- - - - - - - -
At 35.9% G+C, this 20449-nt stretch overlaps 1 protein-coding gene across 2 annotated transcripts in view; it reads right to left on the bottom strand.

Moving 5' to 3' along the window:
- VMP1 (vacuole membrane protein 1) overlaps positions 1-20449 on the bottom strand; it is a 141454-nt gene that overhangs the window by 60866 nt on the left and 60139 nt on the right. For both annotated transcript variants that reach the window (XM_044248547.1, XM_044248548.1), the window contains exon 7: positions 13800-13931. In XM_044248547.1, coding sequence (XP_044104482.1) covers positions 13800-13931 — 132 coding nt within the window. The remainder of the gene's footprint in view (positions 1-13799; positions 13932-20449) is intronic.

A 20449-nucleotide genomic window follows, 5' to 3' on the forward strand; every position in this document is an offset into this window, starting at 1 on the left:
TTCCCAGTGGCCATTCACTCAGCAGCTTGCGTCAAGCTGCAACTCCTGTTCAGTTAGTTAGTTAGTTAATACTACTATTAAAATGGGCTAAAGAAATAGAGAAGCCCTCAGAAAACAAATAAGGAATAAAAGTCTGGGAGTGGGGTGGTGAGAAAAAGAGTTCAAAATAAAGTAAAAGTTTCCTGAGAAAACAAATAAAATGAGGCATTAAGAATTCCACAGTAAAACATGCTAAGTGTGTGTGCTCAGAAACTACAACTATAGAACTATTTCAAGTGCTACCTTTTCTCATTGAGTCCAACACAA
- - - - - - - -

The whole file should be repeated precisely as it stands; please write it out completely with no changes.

At 35.9% G+C, this 20449-nt stretch overlaps 1 protein-coding gene across 2 annotated transcripts in view; it reads right to left on the bottom strand.

Moving 5' to 3' along the window:
- VMP1 (vacuole membrane protein 1) overlaps positions 1-20449 on the bottom strand; it is a 141454-nt gene that overhangs the window by 60866 nt on the left and 60139 nt on the right. For both annotated transcript variants that reach the window (XM_044248547.1, XM_044248548.1), the window contains exon 7: positions 13800-13931. In XM_044248547.1, coding sequence (XP_044104482.1) covers positions 13800-13931 — 132 coding nt within the window. The remainder of the gene's footprint in view (positions 1-13799; positions 13932-20449) is intronic.

A 20449-nucleotide genomic window follows, 5' to 3' on the forward strand; every position in this document is an offset into this window, starting at 1 on the left:
TTCCCAGTGGCCATTCACTCAGCAGCTTGCGTCAAGCTGCAACTCCTGTTCAGTTAGTTAGTTAGTTAATACTACTATTAAAATGGGCTAAAGAAATAGAGAAGCCCTCAGAAAACAAATAAGGAATAAAAGTCTGGGAGTGGGGTGGTGAGAAAAAGAGTTCAAAATAAAGTAAAAGTTTCCTGAGAAAACAAATAAAATGAGGCATTAAGAATTCCACAGTAAAACATGCTAAGTGTGTGTGCTCAGAAACTACAACTATAGAACTATTTCAAGTGCTACCTTTTCTCATTGAGTCCAACACAA